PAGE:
Insulin Resistance in Cats

Injections can't help your diabetic cat if he is insulin resistant.
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It's stressful enough keeping your kitty's diabetes under control when everything is going well. When his blood sugar levels get out of control it's a nightmare. If it seems like your cat is becoming resistant to insulin, it's important to work closely with your vet to figure out the reason.

What Is Insulin Resistance?

When insulin injections don't control your diabetic cat's blood sugar levels, or it takes way too much insulin to keep blood sugar under control, your cat is insulin resistant. More specifically, if your cat needs more than one insulin unit for each pound of body weight to keep blood sugar within the ideal range, or if your kitty's blood sugar level stays above 300 gm/dl even after several insulin injections, he is insulin resistant.


Your vet will need to test your cat to find out whether he truly is insulin resistant, or if there's a different problem going on that's mimicking insulin resistance. A blood glucose curve will reveal any patterns in your cat's blood sugar levels. Your vet will take blood samples over a several hour period to track your kitty's reaction to insulin. It's possible that he might be getting too much insulin and the body is overreacting to the dose. Or, his body may not be absorbing the insulin the way it should. A glucose curve will reveal whether this is the problem or if it is true insulin resistance. Your vet will also consider whether any other medications that might interfere with insulin or dietary changes could be to blame.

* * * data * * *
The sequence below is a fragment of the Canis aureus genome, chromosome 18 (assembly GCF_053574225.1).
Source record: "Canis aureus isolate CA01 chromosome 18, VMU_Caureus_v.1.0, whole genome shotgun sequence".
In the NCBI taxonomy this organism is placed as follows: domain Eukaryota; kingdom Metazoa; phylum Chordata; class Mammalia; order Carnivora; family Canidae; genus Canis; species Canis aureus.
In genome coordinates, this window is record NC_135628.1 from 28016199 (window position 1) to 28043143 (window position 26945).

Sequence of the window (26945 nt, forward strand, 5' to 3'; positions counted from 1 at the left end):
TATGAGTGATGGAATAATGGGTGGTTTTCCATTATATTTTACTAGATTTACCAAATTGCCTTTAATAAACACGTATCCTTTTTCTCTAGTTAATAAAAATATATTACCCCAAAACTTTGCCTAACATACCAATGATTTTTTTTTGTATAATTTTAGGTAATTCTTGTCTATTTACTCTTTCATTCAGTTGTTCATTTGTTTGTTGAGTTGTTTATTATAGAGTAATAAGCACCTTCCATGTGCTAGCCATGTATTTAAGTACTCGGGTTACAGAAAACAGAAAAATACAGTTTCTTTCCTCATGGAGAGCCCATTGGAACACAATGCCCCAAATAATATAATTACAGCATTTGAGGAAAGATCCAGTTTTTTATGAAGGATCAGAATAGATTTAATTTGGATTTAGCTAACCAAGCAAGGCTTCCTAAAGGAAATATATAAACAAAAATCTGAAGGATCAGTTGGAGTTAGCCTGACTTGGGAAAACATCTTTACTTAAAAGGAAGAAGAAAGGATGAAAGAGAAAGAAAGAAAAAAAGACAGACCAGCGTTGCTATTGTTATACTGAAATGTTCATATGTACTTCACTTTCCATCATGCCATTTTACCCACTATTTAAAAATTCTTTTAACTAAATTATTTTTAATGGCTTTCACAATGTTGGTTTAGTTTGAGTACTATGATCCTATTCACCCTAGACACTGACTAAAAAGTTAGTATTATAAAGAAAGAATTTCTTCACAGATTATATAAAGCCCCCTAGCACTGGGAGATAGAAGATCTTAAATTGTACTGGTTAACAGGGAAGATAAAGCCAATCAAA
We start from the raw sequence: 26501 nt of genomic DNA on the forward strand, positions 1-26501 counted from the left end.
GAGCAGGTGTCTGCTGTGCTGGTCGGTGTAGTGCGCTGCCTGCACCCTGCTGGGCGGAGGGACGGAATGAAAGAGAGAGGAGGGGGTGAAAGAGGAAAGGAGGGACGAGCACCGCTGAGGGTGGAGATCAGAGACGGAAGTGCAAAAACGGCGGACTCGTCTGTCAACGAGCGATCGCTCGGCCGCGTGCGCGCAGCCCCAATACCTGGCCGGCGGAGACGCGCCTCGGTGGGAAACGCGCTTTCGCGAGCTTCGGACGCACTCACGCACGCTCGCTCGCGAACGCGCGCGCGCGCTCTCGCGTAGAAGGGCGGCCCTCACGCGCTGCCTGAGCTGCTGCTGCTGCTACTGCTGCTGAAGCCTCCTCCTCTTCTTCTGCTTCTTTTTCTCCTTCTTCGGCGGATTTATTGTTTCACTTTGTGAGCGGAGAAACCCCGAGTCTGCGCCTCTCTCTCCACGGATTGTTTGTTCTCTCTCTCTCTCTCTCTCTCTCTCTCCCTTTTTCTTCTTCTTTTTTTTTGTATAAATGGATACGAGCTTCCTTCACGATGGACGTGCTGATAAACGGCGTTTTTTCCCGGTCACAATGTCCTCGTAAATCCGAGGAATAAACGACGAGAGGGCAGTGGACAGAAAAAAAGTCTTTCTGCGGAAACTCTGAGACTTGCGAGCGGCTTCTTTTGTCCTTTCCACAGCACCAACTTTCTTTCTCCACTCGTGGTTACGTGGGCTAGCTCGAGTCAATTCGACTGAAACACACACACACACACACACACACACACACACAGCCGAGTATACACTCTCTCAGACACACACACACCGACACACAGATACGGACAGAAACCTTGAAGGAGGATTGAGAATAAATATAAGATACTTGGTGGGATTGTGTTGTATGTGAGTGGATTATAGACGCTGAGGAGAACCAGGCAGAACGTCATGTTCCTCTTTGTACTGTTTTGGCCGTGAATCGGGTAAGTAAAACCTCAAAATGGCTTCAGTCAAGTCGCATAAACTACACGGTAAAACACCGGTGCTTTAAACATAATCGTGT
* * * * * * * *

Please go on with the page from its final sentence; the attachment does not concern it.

Owner Error

A lot of times what appears to be insulin resistance is actually the result of an error made by the owner in administering the insulin. Injecting at the wrong site or in the wrong way keeps your cat's body from processing the insulin. If the insulin is not stored properly it might not be effective. Also, injecting the wrong amount can make it look like your cat is not responding to treatment. Adding treats or supplements to your cat's diet can also disrupt his blood sugar levels. Your vet will probably ask detailed questions about when and how you are giving injections and whether your cat is getting any treats or extra food. It's important to be completely honest so that your vet can figure out whether your cat really is insulin resistant.


Sometimes a change in the type of insulin is all that's needed to get your cat back on track. Other times, a change in diet or weight loss is necessary to help control your kitty's blood sugar levels. Certain infections, like a bladder infection, can also cause temporary insulin resistance. Your vet will need to treat the infection with antibiotics. Other illnesses, like pancreatitis, cancer, liver disease and hyperthyroidism or hypothyroidism can also cause insulin resistance. Getting these diseases under control can help your cat process insulin.

Always check with your veterinarian before changing your pet’s diet, medication, or physical activity routines. This information is not a substitute for a vet’s opinion.

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